“Thank God for Senator Mitch McConnell,” Hooper said. “Senator McConnell has 51 votes to confirm the President’s nominee to the US Supreme Court.”
Conservatives are hopeful that a more conservative court will vote to overturn Roe vs. Wade, the Supreme Court precedent that prevents state governments from banning abortions.
“Senator Doug Jones betrayed Alabamians when he voted against Justice Kavanaugh and has betrayed them again today, before President Trump’s Supreme Court nominee has even been named,” SBA List President Marjorie Dannenfelser said in a statement. “During his short time in office, Jones has proven to be an extremist, repeatedly siding against constituents and voting with the most radical members of his party – like Kamala Harris – in favor of abortion on demand through birth, paid for by taxpayers. Asked about his stance on limiting late-term abortions more than halfway through pregnancy, Senator Jones laughed and called the issue ‘stupid.’ Jones is unfit to represent the pro-life, pro-Trump state of Alabama and will be held accountable at the ballot box.”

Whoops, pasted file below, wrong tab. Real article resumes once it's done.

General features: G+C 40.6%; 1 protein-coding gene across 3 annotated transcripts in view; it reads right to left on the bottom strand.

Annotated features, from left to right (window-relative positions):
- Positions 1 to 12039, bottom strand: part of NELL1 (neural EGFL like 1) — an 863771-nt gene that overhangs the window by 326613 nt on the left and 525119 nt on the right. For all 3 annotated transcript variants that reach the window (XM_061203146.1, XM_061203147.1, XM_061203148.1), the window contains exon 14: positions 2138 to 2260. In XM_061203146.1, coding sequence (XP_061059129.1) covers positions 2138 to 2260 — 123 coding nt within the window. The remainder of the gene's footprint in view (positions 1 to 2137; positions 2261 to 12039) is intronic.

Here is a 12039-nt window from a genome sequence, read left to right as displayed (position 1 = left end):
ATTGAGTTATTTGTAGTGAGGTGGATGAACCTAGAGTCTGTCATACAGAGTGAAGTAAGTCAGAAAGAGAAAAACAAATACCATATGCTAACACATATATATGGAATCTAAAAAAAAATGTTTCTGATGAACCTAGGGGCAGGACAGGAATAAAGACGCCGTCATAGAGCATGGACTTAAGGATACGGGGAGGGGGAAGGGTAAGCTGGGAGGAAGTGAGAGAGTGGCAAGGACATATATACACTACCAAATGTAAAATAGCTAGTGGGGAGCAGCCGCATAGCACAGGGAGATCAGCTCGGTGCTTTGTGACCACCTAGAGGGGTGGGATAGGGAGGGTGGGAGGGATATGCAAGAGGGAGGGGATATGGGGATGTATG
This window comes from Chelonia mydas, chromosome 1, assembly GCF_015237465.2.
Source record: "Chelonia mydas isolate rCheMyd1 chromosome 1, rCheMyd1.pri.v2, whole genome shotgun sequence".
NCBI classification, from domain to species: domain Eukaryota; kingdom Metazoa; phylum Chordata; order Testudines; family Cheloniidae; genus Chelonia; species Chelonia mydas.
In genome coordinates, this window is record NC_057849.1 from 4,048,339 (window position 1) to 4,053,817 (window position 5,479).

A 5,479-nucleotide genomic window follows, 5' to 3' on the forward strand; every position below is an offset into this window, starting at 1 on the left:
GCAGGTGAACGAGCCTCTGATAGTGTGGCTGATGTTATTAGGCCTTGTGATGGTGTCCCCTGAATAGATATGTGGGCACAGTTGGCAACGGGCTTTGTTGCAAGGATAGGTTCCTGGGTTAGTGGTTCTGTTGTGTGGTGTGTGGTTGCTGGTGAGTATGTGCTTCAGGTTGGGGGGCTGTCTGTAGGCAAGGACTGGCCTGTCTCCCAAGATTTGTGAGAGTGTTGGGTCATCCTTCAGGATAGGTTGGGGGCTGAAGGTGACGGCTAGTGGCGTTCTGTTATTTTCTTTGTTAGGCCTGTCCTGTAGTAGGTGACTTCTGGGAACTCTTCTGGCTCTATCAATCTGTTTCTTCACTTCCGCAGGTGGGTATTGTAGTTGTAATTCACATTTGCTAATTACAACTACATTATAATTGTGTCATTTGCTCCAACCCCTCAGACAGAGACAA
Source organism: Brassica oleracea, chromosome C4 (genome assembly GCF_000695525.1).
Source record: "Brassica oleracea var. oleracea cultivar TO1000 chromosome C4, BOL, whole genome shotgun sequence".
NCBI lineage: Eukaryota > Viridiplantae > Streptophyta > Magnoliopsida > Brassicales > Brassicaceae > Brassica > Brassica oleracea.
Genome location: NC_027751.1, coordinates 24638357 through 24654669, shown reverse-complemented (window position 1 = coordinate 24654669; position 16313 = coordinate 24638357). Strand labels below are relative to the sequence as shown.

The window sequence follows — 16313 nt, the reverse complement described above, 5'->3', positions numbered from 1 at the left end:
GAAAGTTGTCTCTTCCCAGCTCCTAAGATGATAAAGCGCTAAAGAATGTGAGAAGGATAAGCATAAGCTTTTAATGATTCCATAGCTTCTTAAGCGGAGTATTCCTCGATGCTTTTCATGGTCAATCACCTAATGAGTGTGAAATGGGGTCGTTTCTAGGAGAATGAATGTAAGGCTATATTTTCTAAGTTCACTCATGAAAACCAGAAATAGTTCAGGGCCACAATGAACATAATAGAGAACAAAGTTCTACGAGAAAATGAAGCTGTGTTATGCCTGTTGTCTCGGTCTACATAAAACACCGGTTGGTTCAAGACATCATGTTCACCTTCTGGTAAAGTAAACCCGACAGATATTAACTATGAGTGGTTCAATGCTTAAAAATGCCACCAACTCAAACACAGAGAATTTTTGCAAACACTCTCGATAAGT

Many media sources are reporting that Trump will appoint Seventh Circuit Court of Appeals Judge Amy Coney Barrett to fill the vacancy on the court left by the death of Associate Justice Ruth Bader Ginsburg.
Sewell votes to keep government open, extend programs
Congresswoman Terri Sewell, D-Alabama, this week voted for a measure to continue funding for the programs contained in the 12 annual appropriation acts for FY2020. The bill, HR8337, passed the House in a final vote of 359 to 57 and 1.
“I voted for today’s legislation to avert a catastrophic government shutdown and fund the critical programs that my constituents depend on,” Sewell said.